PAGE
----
|Espectro I (Spectre)
Antonio Hernández started to wrestle in 1951 as Tony Hernández in Monterrey and didn't make much of an impact during his first years.
One day, the popular referee Roberto "El Güero" Rangel, who was still working selling tickets outside the arenas, bought a magazine called "Los Espectros de Ultratumba" (Spectres from Beyond the Grave). He made a comment to promoter Jesús Garza Hernández, better known as Chucho Garza, and they thought that adapting that spectre character to lucha libre could be a success.
During one of the breaks from the lucha schedule, Garza told Rangel (who was also his secretary) to go to Deportes Martínez in Mexico City (Mexico's most famous maskmaker) and to make an spectre outfit for Tony. All of this happened without Tony knowing about it. And one day Tony was told to use the outfit in Monterrey, and so did he.
He knew that this new gimmick was a good idea, but he hated the outfit. He really hated it. It was too hot under that mask and he felt uncomfortable wearing that green full body suit, but Chucho convinced him not to give up with the promise that he'd make him a big star on a national level.
Espectro's rudo personality and big entrance became a huge attraction soon and his rise to the top of the cards was very fast. He'd come from the locker rooms inside a coffin carried by two men dressed as ghosts or spectres, then they placed it in the ring, and when he came out of the casket, the crowd would explode. He was so good and so over with the crowds, that he got signed with EMLL and in 1954 he became a main feature in the Arena Coliseo and Arena México cards, even though the commission there never let him do his big entrance with the casket while he wrestled in the capital.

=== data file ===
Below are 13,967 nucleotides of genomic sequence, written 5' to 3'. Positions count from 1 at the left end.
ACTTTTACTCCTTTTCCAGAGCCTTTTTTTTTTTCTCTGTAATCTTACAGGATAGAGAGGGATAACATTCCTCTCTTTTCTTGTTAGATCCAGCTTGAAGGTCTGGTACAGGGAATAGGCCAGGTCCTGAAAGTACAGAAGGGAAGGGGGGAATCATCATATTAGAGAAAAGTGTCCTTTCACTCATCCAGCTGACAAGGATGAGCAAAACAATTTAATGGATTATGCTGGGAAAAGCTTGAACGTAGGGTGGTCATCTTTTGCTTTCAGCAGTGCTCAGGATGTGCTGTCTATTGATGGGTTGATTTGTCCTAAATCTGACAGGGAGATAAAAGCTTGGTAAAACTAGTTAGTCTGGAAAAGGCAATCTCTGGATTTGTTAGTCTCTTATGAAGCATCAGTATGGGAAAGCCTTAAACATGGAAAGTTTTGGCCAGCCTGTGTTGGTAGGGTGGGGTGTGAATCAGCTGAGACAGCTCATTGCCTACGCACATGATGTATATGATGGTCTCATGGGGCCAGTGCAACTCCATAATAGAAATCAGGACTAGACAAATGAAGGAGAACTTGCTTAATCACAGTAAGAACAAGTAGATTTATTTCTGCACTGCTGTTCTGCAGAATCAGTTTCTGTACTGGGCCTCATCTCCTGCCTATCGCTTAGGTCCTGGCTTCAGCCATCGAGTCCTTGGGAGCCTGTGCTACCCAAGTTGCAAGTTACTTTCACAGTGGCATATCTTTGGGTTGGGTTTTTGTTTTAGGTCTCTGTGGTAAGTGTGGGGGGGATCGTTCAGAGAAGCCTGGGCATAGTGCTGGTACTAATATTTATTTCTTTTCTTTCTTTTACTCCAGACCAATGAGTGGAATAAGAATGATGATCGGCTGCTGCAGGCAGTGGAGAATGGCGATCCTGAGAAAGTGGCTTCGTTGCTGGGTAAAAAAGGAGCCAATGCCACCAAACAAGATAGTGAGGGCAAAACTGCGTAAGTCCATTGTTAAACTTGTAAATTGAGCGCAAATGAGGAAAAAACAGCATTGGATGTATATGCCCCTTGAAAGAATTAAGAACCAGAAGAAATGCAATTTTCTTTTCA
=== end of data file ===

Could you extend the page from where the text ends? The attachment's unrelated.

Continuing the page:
Espectro started out as a "heavy welterweight", almost a middleweight, but with the years he became bigger and became a light heavyweight. He was a National Light Heavyweight champion twice as well. Back when there was independent lucha shows at the Cine Politerama, Espectro tried to become an independent wrestler, but that attempt failed and he returned to EMLL.
He also often teamed with Karloff Lagarde, who was one of his two best friends in real life, and he became National tag team champion with Ray Mendoza, who was his other best friend. And even though they didn't win any titles together, his most memorable team partners were the original Karis La Momia and Espectro II.
At some point during 1959 or 1960, he lost the National Light Heavyweight title to Tarzán López at Arena México, and in a decision that shocked everybody, he unmasked himself, revealed his real name and said that he was retiring.
There was a good reason behind this retirement, though. Days before that retirement, in a match in Tampico against Joe Grant, Espectro injured his neck after receiving a badly executed piledriver, and the doctor ordered him to retire because he needed surgery.
His surgery was quite expensive, and he could not afford it. His friend Karloff Lagarde, who was a wealthy man (all the money earned with lucha libre) offered to pay the 30,000 pesos bill, though in the end, Chavo Lutteroth (Salvador Lutteroth's son) said that the Empresa would pay it. The doctor that performed the surgery, Dr. Carrillo, made them a half price so they only had to pay 15,000 pesos plus an extra 3,000 of nursery services. Also while he was inactive, the Union of Luchadores promoted several cards to collect money for Antonio.
He kept training during his semi-retirement and he came back during the first half of 1962, but without the mask he was not the same, and the Mexico City commission didn't let him wrestle there again due to his bad health, so he stayed around five or six more years wrestling in the smaller arenas and then he retired to become a lucha trainer at the Gimnasio Romano, located at the Vizcaínas street in Mexico City. Some of the wrestlers he trained are the original Espectro Jr. (AAA promoter Antonio Peña), the modern Espectro Jr., his sons Picudo (aka Espectro 2000) and Hijo del Espectro, and non relatives like Clímax I, Clímax II, Voltio Negro and Fuerza Guerrera.
As a curiosity, he always kept in great shape even after retirement as he was an avid practitioner of the art of yoga, a hobby he shared with his good friend Ray Mendoza.
He then became a figure of the past and his name was not heard a lot again until he passed away on October 13, 1993 at 7:00 a.m. Mexico City time.
Luchas de apuestas record
|Arena and/or Place
|Arena Canada Dry, Guadalajara, Jalisco
|Plaza El Cortijo
|Plaza El Cortijo
|Pachuca - Hidlago
(1) Mask vs 1.000 pesos